Dispatch One Hundred Sixty-Five

Posted: August 7, 2015 in Thirty-Seventh Bundle
Tags: , , , ,

JOHN 17:6-19

“I have made your name known to those whom you gave me from the world. They were yours, and you gave them to me, and they have kept your word.Now they know that everything you have given me is from you; for the words that you gave to me I have given to them, and they have received them and know in truth that I came from you; and they have believed that you sent me. I am asking on their behalf; I am not asking on behalf of the world, but on behalf of those whom you gave me, because they are yours. 10 All mine are yours, and yours are mine; and I have been glorified in them. 11 And now I am no longer in the world, but they are in the world, and I am coming to you. Holy Father, protect them in your name that you have given me, so that they may be one, as we are one. 12 While I was with them, I protected them in your name that you have given me. I guarded them, and not one of them was lost except the one destined to be lost, so that the scripture might be fulfilled.13 But now I am coming to you, and I speak these things in the world so that they may have my joy made complete in themselves. 14 I have given them your word, and the world has hated them because they do not belong to the world, just as I do not belong to the world. 15 I am not asking you to take them out of the world, but I ask you to protect them from the evil one. 16 They do not belong to the world, just as I do not belong to the world. 17 Sanctify them in the truth; your word is truth. 18 As you have sent me into the world, so I have sent them into the world. 19 And for their sakes I sanctify myself, so that they also may be sanctified in truth.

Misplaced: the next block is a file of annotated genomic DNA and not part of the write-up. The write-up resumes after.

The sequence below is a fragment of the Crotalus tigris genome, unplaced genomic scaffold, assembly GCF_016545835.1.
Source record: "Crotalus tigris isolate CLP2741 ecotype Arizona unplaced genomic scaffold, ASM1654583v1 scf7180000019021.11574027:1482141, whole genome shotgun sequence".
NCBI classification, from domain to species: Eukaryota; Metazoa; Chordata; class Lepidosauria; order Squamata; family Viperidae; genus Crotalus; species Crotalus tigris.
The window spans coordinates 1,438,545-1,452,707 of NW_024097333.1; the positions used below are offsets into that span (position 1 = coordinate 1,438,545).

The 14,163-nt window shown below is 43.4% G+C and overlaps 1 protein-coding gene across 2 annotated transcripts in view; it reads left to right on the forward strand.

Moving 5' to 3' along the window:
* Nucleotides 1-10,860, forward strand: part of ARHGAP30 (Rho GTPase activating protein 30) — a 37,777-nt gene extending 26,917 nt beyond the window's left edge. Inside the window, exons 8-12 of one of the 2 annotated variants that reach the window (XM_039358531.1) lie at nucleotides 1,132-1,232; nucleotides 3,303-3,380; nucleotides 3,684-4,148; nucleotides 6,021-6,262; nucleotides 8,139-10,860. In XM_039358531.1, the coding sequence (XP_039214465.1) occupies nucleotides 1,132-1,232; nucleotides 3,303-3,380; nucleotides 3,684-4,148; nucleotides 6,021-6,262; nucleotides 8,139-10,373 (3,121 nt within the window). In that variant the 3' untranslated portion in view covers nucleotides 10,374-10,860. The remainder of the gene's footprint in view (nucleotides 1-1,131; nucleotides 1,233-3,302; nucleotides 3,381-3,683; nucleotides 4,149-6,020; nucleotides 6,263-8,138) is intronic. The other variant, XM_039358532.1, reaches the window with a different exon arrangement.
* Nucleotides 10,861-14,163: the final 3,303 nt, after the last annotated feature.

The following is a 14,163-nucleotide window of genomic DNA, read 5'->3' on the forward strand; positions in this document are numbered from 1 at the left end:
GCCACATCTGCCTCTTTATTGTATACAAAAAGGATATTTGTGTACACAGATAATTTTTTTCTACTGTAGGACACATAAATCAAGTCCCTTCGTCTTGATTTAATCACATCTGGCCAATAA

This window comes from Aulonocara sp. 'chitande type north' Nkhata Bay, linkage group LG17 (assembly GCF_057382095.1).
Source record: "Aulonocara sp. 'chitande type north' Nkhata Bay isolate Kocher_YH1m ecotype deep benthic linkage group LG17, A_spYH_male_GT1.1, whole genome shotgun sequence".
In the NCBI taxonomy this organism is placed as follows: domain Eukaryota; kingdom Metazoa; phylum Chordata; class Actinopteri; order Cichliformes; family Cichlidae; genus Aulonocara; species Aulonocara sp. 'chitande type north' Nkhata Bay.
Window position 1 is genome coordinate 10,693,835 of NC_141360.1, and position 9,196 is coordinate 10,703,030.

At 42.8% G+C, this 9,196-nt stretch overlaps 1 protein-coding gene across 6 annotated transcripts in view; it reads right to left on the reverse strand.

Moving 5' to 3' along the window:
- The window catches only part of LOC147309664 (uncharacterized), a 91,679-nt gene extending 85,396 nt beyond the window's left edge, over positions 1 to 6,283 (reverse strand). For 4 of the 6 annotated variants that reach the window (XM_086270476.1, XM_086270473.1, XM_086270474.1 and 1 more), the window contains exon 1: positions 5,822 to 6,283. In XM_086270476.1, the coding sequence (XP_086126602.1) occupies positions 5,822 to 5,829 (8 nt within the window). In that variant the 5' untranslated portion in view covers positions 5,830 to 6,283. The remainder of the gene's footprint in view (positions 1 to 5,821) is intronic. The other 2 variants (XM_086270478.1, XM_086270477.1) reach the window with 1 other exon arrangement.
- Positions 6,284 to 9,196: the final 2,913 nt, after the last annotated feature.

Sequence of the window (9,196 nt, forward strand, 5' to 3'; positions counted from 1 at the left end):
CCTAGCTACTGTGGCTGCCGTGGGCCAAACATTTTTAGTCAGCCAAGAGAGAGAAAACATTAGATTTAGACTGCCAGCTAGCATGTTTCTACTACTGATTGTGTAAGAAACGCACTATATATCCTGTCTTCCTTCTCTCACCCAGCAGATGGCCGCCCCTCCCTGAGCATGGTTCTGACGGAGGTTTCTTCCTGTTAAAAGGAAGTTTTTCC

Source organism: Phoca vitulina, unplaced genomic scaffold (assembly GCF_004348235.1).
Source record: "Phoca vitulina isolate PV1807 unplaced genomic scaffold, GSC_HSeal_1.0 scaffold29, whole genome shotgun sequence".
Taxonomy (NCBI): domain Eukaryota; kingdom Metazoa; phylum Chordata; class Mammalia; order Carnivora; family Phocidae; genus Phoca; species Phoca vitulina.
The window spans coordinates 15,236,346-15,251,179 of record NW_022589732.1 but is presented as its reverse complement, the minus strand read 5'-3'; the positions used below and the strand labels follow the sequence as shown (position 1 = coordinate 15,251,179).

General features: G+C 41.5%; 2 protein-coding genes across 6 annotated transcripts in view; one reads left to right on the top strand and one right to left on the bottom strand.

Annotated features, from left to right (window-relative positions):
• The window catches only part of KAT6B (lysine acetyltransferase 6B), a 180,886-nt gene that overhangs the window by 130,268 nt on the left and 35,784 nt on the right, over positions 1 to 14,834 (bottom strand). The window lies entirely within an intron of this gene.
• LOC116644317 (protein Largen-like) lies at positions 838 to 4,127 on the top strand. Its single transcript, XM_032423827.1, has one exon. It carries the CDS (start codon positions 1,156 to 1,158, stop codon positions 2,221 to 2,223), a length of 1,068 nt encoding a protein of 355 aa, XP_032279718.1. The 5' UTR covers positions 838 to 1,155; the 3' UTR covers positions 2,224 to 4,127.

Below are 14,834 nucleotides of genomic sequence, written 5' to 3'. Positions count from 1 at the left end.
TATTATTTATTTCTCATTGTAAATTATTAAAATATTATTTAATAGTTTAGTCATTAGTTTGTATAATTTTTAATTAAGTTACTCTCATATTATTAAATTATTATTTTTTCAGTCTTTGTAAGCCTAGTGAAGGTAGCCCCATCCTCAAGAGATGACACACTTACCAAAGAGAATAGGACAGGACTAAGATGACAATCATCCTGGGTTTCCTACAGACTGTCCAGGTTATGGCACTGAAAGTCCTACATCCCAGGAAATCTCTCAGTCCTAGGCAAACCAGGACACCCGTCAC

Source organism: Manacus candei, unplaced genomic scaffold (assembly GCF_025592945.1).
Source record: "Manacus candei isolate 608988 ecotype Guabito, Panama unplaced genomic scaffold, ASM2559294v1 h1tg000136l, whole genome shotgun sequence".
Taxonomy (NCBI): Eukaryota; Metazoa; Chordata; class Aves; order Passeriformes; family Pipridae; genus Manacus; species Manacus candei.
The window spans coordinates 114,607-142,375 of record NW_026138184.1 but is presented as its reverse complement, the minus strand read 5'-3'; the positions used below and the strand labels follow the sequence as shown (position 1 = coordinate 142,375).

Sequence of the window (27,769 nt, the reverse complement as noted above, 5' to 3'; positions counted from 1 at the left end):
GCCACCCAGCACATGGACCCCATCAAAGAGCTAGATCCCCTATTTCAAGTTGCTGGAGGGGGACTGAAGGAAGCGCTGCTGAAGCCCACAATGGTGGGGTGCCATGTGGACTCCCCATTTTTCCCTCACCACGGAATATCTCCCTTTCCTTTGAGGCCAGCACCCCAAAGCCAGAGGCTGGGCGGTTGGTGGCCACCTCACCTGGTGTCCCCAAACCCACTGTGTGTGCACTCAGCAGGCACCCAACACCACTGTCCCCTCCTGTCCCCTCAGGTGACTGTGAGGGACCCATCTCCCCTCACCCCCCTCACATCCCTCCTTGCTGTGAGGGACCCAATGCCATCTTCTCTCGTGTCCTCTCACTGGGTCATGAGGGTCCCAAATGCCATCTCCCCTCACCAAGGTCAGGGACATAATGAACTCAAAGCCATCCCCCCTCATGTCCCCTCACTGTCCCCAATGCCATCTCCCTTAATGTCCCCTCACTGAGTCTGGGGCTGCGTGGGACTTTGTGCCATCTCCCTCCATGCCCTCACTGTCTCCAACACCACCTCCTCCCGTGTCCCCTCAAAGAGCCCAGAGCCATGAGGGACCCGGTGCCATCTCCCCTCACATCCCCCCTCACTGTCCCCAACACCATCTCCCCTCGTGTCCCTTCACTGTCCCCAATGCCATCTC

Here we confront again the questions of theodicy. The term comes from two Greek words, theos (god) and diké (justice), and names the moral struggle in religiously thoughtful human beings over the relationship between the goodness of God and the injustice of human suffering and evil.

Where’s the benevolence of God, we must ask, in bringing Judas into being as a condemned man from the very beginning? As “the one destined to be lost,” was Judas without freedom to choose otherwise? Did God circumvent the betrayer’s free-will in something of a manual override, canceling out the very capacity that made him most human? If so, then how could Judas be held accountable for his actions? Is it just for God to damn a person who had no real choice in what he did? Finally, is such a God worthy of our worship?

No doubt, we are interrogating early Christian theology with questions that were not as critical and pressing then as they have become for us now. The old answer to Job’s protest against the suffering of human innocence – “Have you an arm like God, and can you thunder with a voice like his? (Job 40:9) – amounted to a suppression of the human cry for justice. In the ancient world it was not below God to do whatever he wished, however diabolical and inhumane it may be. Once the world discovered that “God is love,” the questions of theodicy have exercised the faithful.

One wonders if our condemnation of Judas has amounted to a betrayal of our own humanity.

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